The Association of Southeast Asian Nations has called on Myanmar to facilitate visits by its new special envoy to help defuse its political conflict, according to a statement released after a meeting of foreign ministers this week.
The statement issued late Friday by the Cambodian chair urged the military junta “to facilitate missions of the special envoy of the Asean chair, beginning with the first visit to Myanmar as soon as possible in order to move forward implementation of the five-point consensus”.
“In this regard, we recognised that in undertaking his duties, the special envoy could engage with all the parties concerned,” it added.
The Myanmar military, which toppled the democratically elected government in a February 2021 coup, has done little to comply with the five-point plan agreed on by Asean last April, at a meeting attended by junta chief Min Aung Hlaing.
The consensus includes a call for an immediate end to violence and the dispatch of a special envoy to meet with all stakeholders in the country.
Asean member states welcomed the endorsement of Prak Sokhonn, Cambodia’s deputy prime minister and foreign minister, as the special envoy, according to the statement isued after a meeting of foreign ministers in Phnom Penh. He assumed the post as Cambodia took over the annually rotating chairmanship of the 10-member group from Brunei at the start of this year.
The wording in the statement suggested a shift in the group’s approach to the intransigent generals in Myanmar compared with last year, with less pressure on the junta to allow the envoy to meet with all parties in the conflict.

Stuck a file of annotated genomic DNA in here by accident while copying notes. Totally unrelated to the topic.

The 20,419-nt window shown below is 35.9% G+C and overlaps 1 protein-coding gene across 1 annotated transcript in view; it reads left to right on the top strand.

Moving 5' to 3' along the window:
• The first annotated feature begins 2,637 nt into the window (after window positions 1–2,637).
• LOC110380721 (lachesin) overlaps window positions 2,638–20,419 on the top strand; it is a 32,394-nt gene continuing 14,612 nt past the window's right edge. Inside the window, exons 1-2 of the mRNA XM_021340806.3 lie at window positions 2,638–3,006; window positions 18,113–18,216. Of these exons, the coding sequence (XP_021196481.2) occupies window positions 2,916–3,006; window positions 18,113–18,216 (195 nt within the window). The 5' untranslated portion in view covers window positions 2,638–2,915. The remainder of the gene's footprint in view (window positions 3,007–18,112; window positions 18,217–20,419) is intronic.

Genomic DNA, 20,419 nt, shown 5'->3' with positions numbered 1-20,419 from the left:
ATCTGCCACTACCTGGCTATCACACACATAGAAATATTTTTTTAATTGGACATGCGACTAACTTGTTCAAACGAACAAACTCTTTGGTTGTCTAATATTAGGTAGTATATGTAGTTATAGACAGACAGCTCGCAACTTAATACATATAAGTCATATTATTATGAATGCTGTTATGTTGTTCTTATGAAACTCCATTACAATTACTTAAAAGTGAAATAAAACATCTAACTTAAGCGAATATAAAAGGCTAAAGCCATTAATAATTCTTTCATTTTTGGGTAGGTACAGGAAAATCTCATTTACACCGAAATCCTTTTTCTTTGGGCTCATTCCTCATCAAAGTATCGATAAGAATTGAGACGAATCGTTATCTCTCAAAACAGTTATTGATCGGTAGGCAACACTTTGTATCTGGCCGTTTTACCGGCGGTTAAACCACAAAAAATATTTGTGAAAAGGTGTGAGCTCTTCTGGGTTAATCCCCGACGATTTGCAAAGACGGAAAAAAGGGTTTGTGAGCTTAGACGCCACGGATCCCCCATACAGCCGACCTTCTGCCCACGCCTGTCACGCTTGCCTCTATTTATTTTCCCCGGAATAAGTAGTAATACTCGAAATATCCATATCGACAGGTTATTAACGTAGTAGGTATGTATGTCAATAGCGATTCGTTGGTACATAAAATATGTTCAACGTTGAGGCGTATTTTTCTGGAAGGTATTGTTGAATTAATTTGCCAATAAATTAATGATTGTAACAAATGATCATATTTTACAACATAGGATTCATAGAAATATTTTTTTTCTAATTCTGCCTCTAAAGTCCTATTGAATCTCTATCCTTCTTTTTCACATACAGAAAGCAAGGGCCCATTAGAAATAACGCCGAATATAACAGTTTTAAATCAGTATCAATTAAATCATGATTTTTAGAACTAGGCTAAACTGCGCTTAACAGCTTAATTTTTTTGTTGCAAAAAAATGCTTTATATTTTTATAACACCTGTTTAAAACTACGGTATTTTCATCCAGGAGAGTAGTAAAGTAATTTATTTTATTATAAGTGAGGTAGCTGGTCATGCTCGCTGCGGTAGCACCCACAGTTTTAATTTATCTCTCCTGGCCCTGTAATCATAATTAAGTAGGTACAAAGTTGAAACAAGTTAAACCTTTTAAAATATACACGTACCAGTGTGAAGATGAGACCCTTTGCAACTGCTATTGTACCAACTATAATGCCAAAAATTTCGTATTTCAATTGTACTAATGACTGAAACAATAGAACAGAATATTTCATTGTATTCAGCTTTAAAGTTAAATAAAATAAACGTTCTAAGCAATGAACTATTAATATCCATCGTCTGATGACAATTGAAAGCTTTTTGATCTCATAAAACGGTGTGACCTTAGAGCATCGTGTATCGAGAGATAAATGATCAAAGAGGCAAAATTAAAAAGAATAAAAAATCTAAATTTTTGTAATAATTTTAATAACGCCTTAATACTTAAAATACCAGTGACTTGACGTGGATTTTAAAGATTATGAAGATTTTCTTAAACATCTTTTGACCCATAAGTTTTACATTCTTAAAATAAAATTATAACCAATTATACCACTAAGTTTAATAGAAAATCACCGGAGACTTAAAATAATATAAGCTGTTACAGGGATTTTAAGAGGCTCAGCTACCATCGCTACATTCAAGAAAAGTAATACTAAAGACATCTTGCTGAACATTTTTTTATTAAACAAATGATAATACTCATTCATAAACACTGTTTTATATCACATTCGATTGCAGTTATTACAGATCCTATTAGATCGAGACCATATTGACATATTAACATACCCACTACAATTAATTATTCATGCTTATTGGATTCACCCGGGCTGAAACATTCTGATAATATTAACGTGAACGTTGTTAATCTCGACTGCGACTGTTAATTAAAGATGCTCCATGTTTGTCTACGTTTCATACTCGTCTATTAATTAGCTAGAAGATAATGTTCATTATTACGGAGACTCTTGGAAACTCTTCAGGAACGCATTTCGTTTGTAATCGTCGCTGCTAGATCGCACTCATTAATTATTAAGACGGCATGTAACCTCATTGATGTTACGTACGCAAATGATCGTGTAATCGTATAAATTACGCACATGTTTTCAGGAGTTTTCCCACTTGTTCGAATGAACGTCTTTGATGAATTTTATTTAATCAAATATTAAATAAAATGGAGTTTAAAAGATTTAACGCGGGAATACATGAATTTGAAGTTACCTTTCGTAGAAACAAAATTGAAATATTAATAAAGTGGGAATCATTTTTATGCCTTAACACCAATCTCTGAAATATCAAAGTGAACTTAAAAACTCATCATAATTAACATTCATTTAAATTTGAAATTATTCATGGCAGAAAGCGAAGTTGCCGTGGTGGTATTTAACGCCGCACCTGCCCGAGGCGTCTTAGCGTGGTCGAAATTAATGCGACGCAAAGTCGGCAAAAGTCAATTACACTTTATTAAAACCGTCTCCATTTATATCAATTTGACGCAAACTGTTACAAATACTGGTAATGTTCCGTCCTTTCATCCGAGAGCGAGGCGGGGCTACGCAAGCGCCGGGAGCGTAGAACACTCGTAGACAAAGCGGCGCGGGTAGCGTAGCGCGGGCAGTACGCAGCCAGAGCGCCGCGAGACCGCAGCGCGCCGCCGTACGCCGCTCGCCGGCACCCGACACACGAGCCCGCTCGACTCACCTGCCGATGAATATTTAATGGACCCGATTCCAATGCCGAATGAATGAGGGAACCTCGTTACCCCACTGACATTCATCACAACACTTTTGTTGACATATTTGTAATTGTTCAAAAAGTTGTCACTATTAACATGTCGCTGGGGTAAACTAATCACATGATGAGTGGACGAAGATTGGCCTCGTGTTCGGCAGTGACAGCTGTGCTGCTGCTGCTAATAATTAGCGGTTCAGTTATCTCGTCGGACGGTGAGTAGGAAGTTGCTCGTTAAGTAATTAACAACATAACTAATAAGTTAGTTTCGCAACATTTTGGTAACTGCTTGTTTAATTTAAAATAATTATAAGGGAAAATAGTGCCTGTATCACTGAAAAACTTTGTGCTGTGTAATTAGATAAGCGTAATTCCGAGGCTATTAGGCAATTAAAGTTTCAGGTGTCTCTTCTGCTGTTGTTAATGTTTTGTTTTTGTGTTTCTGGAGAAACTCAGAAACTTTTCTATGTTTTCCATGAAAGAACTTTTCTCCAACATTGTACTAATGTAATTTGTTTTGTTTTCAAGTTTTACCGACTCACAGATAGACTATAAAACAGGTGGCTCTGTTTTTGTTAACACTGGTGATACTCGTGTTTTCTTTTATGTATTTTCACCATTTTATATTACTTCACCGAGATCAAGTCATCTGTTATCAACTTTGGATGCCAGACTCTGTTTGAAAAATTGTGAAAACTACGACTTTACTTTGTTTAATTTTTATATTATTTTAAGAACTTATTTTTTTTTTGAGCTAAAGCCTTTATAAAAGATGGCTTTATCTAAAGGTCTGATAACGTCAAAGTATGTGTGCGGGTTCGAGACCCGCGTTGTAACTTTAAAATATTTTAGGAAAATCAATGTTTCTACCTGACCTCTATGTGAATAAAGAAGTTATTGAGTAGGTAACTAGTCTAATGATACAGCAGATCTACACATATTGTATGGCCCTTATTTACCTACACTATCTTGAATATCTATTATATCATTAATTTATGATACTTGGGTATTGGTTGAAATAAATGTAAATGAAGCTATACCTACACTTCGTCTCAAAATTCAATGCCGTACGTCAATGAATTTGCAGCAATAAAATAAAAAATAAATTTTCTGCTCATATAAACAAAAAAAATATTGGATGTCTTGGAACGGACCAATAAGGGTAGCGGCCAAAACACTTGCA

Prak Sokhonn said on Thursday that he intended to travel to Myanmar in the second week of March without imposing preconditions on the junta to allow the envoy to meet all conflicting parties.
“Maybe it’s not possible to meet everyone for the first visit, and we should not be too ambitious,” he said.
The minister also said Cambodia has decided to take a different approach to overcome a deadlock between Myanmar and Asean over the insistence of some members last year that the group’s then Bruneian envoy should meet with all parties concerned including ousted and detained leader Aung San Suu Kyi.
Compared with an earlier draft, a copy of which was seen by Kyodo News, the wording in the statement was watered down.
The previous version said the special envoy would not take sides or legitimise the positions of any parties “to enable him to operate in an inclusive and neutral manner” and “facilitate mediation of the dialogue process” among all groups.
Conference sources said the Myanmar junta had opposed the portion that was later removed, delaying the release of the statement.
However, Asean officials told Kyodo that there is fundamentally no change in the group’s position on the five-point plan, with one saying, “We still insist on (the envoy meeting) all parties concerned.”
“However, the special envoy may do this differently and he may visit Myanmar first and engage with different parties rather than all parties all at once.”
During the foreign ministers’ meeting, several members did mention that the envoy should visit Aung San Suu Kyi and engage with pro-democracy forces, according to sources who attended.